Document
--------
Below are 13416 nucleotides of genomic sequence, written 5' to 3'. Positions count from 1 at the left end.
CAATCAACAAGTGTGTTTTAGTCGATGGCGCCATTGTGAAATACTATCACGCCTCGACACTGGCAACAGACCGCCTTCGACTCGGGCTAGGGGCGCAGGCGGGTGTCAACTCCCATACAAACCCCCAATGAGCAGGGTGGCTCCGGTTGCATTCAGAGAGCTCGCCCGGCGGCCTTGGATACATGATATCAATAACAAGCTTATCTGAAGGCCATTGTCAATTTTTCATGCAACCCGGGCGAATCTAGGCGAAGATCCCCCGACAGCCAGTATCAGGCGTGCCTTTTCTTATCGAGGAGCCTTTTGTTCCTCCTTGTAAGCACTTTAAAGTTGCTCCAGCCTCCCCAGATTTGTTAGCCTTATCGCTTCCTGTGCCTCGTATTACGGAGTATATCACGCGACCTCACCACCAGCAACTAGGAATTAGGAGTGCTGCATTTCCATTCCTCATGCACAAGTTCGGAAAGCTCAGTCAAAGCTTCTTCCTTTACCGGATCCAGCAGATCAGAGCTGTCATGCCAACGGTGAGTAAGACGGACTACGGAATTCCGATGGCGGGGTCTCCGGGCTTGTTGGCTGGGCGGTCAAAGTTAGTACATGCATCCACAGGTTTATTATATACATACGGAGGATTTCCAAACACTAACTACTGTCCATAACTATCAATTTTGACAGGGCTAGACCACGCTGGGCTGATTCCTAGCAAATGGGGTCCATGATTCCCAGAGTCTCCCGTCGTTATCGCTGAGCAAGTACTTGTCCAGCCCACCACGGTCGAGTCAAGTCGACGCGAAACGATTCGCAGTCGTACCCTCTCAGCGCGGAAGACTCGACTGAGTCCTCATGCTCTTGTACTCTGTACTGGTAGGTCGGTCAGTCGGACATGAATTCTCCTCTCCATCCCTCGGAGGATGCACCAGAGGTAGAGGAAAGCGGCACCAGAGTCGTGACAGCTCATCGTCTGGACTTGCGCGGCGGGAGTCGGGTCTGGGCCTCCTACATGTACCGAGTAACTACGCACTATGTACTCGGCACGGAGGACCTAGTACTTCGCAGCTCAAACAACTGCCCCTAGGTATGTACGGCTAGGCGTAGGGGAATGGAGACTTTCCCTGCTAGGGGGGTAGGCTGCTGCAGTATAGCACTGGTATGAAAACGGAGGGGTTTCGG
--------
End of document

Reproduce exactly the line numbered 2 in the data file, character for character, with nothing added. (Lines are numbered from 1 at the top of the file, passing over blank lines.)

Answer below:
CAATCAACAAGTGTGTTTTAGTCGATGGCGCCATTGTGAAATACTATCACGCCTCGACACTGGCAACAGACCGCCTTCGACTCGGGCTAGGGGCGCAGGCGGGTGTCAACTCCCATACAAACCCCCAATGAGCAGGGTGGCTCCGGTTGCATTCAGAGAGCTCGCCCGGCGGCCTTGGATACATGATATCAATAACAAGCTTATCTGAAGGCCATTGTCAATTTTTCATGCAACCCGGGCGAATCTAGGCGAAGATCCCCCGACAGCCAGTATCAGGCGTGCCTTTTCTTATCGAGGAGCCTTTTGTTCCTCCTTGTAAGCACTTTAAAGTTGCTCCAGCCTCCCCAGATTTGTTAGCCTTATCGCTTCCTGTGCCTCGTATTACGGAGTATATCACGCGACCTCACCACCAGCAACTAGGAATTAGGAGTGCTGCATTTCCATTCCTCATGCACAAGTTCGGAAAGCTCAGTCAAAGCTTCTTCCTTTACCGGATCCAGCAGATCAGAGCTGTCATGCCAACGGTGAGTAAGACGGACTACGGAATTCCGATGGCGGGGTCTCCGGGCTTGTTGGCTGGGCGGTCAAAGTTAGTACATGCATCCACAGGTTTATTATATACATACGGAGGATTTCCAAACACTAACTACTGTCCATAACTATCAATTTTGACAGGGCTAGACCACGCTGGGCTGATTCCTAGCAAATGGGGTCCATGATTCCCAGAGTCTCCCGTCGTTATCGCTGAGCAAGTACTTGTCCAGCCCACCACGGTCGAGTCAAGTCGACGCGAAACGATTCGCAGTCGTACCCTCTCAGCGCGGAAGACTCGACTGAGTCCTCATGCTCTTGTACTCTGTACTGGTAGGTCGGTCAGTCGGACATGAATTCTCCTCTCCATCCCTCGGAGGATGCACCAGAGGTAGAGGAAAGCGGCACCAGAGTCGTGACAGCTCATCGTCTGGACTTGCGCGGCGGGAGTCGGGTCTGGGCCTCCTACATGTACCGAGTAACTACGCACTATGTACTCGGCACGGAGGACCTAGTACTTCGCAGCTCAAACAACTGCCCCTAGGTATGTACGGCTAGGCGTAGGGGAATGGAGACTTTCCCTGCTAGGGGGGTAGGCTGCTGCAGTATAGCACTGGTATGAAAACGGAGGGGTTTCGG